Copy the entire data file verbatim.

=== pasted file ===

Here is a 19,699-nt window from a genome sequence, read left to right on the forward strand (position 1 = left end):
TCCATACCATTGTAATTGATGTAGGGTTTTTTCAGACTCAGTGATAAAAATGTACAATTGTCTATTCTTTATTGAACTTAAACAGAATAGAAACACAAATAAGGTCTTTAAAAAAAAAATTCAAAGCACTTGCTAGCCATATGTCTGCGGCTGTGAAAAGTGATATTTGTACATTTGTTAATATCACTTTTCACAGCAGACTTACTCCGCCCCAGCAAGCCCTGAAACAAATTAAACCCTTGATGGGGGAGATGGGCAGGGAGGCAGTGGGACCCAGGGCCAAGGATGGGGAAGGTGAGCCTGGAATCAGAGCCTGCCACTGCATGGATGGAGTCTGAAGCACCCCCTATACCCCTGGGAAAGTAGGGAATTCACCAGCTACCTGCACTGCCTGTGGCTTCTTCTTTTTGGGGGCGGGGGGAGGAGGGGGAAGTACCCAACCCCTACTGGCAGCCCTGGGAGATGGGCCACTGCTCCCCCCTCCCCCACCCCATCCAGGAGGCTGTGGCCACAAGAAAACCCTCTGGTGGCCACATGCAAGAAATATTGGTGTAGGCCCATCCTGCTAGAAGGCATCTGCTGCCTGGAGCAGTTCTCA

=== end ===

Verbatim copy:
Here is a 19,699-nt window from a genome sequence, read left to right on the forward strand (position 1 = left end):
TCCATACCATTGTAATTGATGTAGGGTTTTTTCAGACTCAGTGATAAAAATGTACAATTGTCTATTCTTTATTGAACTTAAACAGAATAGAAACACAAATAAGGTCTTTAAAAAAAAAATTCAAAGCACTTGCTAGCCATATGTCTGCGGCTGTGAAAAGTGATATTTGTACATTTGTTAATATCACTTTTCACAGCAGACTTACTCCGCCCCAGCAAGCCCTGAAACAAATTAAACCCTTGATGGGGGAGATGGGCAGGGAGGCAGTGGGACCCAGGGCCAAGGATGGGGAAGGTGAGCCTGGAATCAGAGCCTGCCACTGCATGGATGGAGTCTGAAGCACCCCCTATACCCCTGGGAAAGTAGGGAATTCACCAGCTACCTGCACTGCCTGTGGCTTCTTCTTTTTGGGGGCGGGGGGAGGAGGGGGAAGTACCCAACCCCTACTGGCAGCCCTGGGAGATGGGCCACTGCTCCCCCCTCCCCCACCCCATCCAGGAGGCTGTGGCCACAAGAAAACCCTCTGGTGGCCACATGCAAGAAATATTGGTGTAGGCCCATCCTGCTAGAAGGCATCTGCTGCCTGGAGCAGTTCTCA